This photo popped up on my Facebook feed last week. It was taken by Ian Anderson, an outdoor industry public relations professional, accomplished outdoor athlete, and father of two kids (ages two and five). Ian lives in Carbondale, Colorado, with his wife, Sari Anderson, a professional endurance athlete who has won national championship titles in mountain biking and ski mountaineering and a world title in adventure racing. This may explain why their offspring are early adopters at almost every adventure sport known to man, including the one you see here: fat bike slednecking.
"I love to go sledding just about as much as my kids do, so there was really no question about what we were going to do when we woke up to over six inches of snow in Carbondale last Saturday," Ian says. "I got a Surly Pugsley fat bike last winter, and it’s really sure-footed on snowy, icy roads, so I figured we could ride to our local sledding hill—just over a mile away. I hooked up our Chariot Cheetah 2 bike trailer and threw two plastic sleds in the back. Then I remembered that one of the kids had gotten this ridiculous X Games 'snow bike' sled for Christmas a couple years ago and we had never tried it. So I got it down from the attic and tied it to the back of the Chariot."
When astronaut Donald Pettit heads into space with his 10 cameras, his goal is to collect data about the earth and the stars. Often, his images end up as art. Anyone with a computer can download the photos he takes from the cupola—the glass turret astronauts can look out of to see earth—of the International Space Station and put them into a timelapse video for all to see on Vimeo. At Outside, we've taken several of his photos and put them into blogs and galleries. (Here's a gallery of star trails.)
In Outside's November issue, Megan Michelson shares her haunting story about surviving a fatal avalanche in the backcountry of Stevens Pass in Washington's Cascades. It's a thoughtful, in-depth look at a mistake that cost several skiers their lives. In the past couple of decades, avalanche fatalities have increased. Take these stats from Michelson's story:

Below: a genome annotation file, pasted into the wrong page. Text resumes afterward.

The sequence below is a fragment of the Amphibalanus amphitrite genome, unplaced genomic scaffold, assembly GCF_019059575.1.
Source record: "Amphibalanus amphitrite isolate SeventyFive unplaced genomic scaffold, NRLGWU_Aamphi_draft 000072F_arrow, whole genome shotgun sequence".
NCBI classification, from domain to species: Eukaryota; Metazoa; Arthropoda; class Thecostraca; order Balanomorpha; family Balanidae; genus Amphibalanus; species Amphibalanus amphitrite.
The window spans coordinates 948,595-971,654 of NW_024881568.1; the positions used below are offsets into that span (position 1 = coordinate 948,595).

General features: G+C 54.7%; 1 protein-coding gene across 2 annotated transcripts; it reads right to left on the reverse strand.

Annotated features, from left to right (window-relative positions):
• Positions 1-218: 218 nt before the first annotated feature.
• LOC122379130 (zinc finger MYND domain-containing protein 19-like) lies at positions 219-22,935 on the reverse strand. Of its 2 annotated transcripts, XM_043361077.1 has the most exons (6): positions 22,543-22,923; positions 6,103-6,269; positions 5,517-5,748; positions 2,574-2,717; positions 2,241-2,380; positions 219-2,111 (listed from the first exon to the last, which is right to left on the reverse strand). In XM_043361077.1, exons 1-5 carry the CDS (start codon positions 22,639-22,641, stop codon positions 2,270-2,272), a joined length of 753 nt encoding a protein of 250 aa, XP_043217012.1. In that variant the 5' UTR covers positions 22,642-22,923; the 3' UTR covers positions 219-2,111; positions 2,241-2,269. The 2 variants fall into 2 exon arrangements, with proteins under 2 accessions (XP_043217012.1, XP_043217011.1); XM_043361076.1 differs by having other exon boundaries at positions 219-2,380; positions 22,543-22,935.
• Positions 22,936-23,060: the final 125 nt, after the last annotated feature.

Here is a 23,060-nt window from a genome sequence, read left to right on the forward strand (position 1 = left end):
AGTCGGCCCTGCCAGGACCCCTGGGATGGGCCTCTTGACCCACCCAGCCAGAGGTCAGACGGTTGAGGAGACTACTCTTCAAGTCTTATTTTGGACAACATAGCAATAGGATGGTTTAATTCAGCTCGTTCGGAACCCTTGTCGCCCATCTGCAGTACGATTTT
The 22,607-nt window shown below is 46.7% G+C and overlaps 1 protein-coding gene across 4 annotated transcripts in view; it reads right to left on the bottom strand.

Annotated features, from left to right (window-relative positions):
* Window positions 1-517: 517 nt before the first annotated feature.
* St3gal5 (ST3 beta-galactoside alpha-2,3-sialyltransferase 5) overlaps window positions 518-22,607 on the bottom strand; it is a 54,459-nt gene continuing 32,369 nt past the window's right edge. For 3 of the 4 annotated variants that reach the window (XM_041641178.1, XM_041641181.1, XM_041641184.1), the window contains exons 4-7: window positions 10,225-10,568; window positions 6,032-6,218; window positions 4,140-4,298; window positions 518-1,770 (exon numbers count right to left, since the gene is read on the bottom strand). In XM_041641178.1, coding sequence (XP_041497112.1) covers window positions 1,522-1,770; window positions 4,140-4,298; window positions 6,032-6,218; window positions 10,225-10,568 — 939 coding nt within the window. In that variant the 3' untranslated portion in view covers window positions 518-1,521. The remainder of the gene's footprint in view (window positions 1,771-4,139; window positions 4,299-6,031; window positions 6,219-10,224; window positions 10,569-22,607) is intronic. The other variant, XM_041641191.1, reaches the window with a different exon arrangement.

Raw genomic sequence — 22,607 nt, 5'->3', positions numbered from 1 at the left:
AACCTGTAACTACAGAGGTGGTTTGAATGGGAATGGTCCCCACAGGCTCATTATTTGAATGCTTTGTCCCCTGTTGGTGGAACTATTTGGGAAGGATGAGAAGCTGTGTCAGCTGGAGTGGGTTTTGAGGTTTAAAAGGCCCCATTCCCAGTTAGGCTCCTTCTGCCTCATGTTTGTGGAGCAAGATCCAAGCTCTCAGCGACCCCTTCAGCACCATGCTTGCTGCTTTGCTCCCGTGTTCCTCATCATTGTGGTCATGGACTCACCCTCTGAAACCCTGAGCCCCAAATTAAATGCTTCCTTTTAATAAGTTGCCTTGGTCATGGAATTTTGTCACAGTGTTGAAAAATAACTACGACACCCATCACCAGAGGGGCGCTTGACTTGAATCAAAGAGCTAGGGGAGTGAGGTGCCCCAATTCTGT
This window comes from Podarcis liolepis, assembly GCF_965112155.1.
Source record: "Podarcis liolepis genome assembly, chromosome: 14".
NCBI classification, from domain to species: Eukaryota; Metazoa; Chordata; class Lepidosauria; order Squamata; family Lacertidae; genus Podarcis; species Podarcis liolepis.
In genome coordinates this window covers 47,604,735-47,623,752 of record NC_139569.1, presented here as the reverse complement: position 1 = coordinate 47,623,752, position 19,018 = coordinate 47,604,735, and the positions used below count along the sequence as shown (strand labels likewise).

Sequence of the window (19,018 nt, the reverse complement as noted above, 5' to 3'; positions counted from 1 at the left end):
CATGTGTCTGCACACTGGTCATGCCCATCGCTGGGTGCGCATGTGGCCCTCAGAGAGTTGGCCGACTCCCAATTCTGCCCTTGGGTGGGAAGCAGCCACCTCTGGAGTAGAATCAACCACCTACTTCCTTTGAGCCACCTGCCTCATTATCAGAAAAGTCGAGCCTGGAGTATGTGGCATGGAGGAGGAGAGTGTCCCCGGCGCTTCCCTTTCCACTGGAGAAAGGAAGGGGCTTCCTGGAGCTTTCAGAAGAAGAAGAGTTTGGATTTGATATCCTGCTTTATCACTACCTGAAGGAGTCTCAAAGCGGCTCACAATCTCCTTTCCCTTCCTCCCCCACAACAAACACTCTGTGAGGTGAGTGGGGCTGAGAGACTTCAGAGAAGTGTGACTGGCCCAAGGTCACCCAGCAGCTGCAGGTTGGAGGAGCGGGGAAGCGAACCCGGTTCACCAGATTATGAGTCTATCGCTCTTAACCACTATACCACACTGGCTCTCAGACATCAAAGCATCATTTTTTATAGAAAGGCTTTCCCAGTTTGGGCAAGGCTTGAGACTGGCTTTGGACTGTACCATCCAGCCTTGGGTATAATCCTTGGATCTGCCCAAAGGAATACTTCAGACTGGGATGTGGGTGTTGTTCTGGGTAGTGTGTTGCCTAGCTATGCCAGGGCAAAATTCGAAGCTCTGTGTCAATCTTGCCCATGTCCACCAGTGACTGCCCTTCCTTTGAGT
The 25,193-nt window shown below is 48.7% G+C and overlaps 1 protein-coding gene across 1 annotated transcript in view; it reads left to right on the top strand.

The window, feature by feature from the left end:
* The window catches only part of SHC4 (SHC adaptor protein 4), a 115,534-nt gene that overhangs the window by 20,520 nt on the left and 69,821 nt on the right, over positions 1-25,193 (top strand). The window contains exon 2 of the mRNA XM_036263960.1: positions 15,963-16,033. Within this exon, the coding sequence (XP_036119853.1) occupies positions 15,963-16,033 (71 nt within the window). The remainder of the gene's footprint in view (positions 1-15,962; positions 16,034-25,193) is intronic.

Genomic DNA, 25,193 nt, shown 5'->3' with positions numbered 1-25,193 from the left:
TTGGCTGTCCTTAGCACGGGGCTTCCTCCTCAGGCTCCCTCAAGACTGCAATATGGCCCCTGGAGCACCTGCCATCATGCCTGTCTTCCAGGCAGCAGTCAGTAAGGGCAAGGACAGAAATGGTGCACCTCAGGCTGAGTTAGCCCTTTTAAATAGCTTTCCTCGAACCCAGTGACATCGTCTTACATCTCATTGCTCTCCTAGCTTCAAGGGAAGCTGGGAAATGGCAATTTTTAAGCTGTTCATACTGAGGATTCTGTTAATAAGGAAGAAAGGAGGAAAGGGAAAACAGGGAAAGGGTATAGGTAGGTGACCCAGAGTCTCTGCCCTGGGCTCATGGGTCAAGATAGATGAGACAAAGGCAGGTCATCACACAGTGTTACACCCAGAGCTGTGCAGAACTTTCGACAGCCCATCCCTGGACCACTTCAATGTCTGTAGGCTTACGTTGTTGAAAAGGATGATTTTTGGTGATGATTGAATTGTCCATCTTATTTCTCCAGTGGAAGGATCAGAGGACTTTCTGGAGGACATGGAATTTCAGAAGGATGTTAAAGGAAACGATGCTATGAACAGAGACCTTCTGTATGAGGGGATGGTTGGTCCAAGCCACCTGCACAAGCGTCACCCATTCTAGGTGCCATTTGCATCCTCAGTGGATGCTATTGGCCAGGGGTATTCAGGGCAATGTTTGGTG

Last year, 4.2 percent of the nation’s 10.2 million skiers ventured
into the backcountry. But with increased use comes increased risk. The
average annual number of avalanche fatalities in the U.S. has been
slowly notched up since the 1990s, from 15 to the current 29 per year.
Last winter saw 34 people, including snowmobilers, die in avalanches,
thanks to an especially unstable snowpack across the West. Thirty-seven
people died in 2007.
The above video—though long at 20 minutes—does a great job of showing the snow conditions that led to avalanches in Utah last winter. It's a season-long, ride along with the Utah Avalanche Center as their experts study the snow and issue warnings to skiers. At one point, one of the narrators compares conditions after a heavy snowfall on a weak bottom layer to stacking a Cadillac on champagne glasses. The snowpack is fragile and ready to explode down the mountain with the slightest extra push or weight.
If you agree with that statement, you'll want to sign up with liquid.com. It's a new worldwide network of bike owners and would-be bike renters that seeks to connect the two groups with an ease never before attained. Through Liquid, bike owners rent their bikes to travelers, cyclists, and even bike-less locals that are just looking to get in a bit of exercise or exploration time in over 400 cities in 80 countries.
The initiative launched
in New York City and San Francisco last April, and in September it started a national beta program.